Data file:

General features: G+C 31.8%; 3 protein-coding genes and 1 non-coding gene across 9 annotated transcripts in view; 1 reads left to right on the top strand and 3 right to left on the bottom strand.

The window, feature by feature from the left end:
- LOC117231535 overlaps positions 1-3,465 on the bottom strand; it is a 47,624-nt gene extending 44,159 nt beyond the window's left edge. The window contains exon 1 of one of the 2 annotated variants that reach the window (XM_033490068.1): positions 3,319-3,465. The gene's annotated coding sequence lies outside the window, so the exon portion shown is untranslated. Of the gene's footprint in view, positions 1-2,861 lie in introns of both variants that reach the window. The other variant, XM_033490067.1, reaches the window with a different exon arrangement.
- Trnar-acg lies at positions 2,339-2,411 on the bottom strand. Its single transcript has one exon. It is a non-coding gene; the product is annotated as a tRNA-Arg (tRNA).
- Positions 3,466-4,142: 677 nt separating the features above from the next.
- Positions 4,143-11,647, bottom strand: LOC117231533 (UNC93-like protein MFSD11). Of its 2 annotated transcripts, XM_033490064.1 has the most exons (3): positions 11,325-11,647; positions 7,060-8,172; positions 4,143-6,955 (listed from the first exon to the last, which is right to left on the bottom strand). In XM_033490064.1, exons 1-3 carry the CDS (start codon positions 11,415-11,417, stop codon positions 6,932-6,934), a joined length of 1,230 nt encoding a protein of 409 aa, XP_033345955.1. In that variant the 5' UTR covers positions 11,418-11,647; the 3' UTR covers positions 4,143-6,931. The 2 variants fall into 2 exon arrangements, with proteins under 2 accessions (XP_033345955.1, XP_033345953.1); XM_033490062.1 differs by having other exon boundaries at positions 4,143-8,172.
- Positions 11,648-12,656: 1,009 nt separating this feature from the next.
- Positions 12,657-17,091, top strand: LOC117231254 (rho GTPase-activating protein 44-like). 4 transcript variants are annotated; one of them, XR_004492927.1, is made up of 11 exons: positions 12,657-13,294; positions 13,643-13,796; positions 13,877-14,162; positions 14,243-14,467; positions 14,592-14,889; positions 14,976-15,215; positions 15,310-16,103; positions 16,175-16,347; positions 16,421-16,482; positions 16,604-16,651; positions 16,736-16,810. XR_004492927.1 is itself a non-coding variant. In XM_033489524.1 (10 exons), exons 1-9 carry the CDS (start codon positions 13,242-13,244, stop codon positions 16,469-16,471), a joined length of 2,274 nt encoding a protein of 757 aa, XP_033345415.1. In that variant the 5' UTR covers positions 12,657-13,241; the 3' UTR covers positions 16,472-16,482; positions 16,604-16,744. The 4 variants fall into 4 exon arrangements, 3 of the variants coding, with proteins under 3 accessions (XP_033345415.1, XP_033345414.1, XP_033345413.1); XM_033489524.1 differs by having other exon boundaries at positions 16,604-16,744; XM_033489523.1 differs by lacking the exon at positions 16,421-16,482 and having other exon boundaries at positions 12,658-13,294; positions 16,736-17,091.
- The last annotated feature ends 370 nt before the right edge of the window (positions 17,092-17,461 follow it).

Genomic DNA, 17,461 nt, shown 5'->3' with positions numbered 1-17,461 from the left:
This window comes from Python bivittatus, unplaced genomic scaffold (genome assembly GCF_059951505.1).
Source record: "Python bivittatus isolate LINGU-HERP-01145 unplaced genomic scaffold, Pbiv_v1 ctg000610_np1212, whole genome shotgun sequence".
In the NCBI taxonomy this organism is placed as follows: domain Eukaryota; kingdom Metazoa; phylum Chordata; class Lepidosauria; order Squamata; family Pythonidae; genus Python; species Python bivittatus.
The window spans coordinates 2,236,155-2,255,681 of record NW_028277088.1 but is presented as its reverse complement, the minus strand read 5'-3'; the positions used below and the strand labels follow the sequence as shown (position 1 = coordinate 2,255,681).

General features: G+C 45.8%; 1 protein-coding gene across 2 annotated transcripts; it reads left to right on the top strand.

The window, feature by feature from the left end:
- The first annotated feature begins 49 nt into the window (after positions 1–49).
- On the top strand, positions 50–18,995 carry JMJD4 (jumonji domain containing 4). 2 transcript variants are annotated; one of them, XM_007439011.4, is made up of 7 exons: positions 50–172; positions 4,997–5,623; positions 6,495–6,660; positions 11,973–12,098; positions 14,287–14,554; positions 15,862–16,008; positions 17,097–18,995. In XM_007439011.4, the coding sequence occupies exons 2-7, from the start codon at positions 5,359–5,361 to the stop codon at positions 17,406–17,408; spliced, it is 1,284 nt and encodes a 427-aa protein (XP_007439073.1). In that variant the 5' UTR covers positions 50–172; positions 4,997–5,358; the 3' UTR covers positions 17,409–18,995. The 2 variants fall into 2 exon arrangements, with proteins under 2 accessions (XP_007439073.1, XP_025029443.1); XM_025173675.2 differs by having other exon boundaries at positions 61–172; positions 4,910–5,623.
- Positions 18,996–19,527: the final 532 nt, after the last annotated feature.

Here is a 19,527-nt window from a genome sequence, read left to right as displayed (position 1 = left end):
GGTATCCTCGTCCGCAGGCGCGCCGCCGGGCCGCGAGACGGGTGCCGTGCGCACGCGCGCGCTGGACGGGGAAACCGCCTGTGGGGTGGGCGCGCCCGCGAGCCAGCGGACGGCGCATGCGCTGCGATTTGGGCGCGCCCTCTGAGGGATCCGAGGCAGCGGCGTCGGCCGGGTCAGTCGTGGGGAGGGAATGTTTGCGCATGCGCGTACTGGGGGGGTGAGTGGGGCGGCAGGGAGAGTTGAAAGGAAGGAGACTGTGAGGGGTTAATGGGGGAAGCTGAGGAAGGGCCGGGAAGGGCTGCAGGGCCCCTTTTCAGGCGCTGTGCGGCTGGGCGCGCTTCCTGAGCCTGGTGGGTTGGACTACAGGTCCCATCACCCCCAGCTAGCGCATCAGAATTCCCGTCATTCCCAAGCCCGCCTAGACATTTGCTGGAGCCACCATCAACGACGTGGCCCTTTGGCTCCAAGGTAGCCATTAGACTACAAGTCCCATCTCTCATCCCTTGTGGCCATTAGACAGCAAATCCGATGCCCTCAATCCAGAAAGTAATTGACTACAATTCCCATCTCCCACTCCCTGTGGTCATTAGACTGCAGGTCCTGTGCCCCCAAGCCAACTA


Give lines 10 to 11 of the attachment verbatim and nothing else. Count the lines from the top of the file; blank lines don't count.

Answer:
Genomic DNA, 17,461 nt, shown 5'->3' with positions numbered 1-17,461 from the left:
This window comes from Python bivittatus, unplaced genomic scaffold (genome assembly GCF_059951505.1).